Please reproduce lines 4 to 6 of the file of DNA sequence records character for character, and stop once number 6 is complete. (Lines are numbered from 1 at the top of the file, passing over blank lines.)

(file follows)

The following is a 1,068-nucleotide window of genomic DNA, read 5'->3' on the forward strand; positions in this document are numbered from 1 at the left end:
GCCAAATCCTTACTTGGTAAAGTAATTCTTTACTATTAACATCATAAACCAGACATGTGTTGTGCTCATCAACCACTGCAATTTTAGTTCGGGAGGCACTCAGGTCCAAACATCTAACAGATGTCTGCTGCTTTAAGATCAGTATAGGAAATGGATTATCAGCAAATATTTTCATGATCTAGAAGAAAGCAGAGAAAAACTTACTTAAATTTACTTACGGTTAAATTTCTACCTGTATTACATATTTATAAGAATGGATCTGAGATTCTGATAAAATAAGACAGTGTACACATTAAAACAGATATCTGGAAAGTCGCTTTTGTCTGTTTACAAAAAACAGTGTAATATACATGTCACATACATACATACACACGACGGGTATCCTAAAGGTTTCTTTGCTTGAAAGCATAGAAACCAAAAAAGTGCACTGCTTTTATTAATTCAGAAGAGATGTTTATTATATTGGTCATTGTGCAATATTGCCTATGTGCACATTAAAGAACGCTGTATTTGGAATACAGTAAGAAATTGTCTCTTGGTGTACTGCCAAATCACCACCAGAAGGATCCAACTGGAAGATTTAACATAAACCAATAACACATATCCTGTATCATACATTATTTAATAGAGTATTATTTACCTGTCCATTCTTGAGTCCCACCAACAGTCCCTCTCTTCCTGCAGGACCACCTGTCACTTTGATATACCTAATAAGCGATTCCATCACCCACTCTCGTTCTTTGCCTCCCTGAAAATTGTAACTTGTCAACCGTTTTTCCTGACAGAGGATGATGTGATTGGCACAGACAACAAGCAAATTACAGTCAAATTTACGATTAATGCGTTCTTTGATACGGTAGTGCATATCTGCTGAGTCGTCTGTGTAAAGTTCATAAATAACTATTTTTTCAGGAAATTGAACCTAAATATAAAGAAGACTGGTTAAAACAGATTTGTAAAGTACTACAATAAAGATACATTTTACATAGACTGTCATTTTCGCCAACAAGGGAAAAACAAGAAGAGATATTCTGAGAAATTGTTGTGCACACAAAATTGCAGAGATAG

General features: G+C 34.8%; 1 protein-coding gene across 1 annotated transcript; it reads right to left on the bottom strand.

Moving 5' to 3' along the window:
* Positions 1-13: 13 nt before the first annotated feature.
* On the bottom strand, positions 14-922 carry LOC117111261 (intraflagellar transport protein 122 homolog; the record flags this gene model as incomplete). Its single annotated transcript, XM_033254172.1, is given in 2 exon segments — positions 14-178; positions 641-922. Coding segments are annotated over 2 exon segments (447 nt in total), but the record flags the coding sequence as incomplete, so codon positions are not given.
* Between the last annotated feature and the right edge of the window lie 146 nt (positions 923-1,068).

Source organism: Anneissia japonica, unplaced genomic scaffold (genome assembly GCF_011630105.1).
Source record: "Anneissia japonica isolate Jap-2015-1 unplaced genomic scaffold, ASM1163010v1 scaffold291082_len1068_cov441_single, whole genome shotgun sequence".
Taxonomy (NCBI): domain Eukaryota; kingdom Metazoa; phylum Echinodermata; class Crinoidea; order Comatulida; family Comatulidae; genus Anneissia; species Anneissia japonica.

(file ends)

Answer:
Moving 5' to 3' along the window:
* Positions 1-13: 13 nt before the first annotated feature.
* On the bottom strand, positions 14-922 carry LOC117111261 (intraflagellar transport protein 122 homolog; the record flags this gene model as incomplete). Its single annotated transcript, XM_033254172.1, is given in 2 exon segments — positions 14-178; positions 641-922. Coding segments are annotated over 2 exon segments (447 nt in total), but the record flags the coding sequence as incomplete, so codon positions are not given.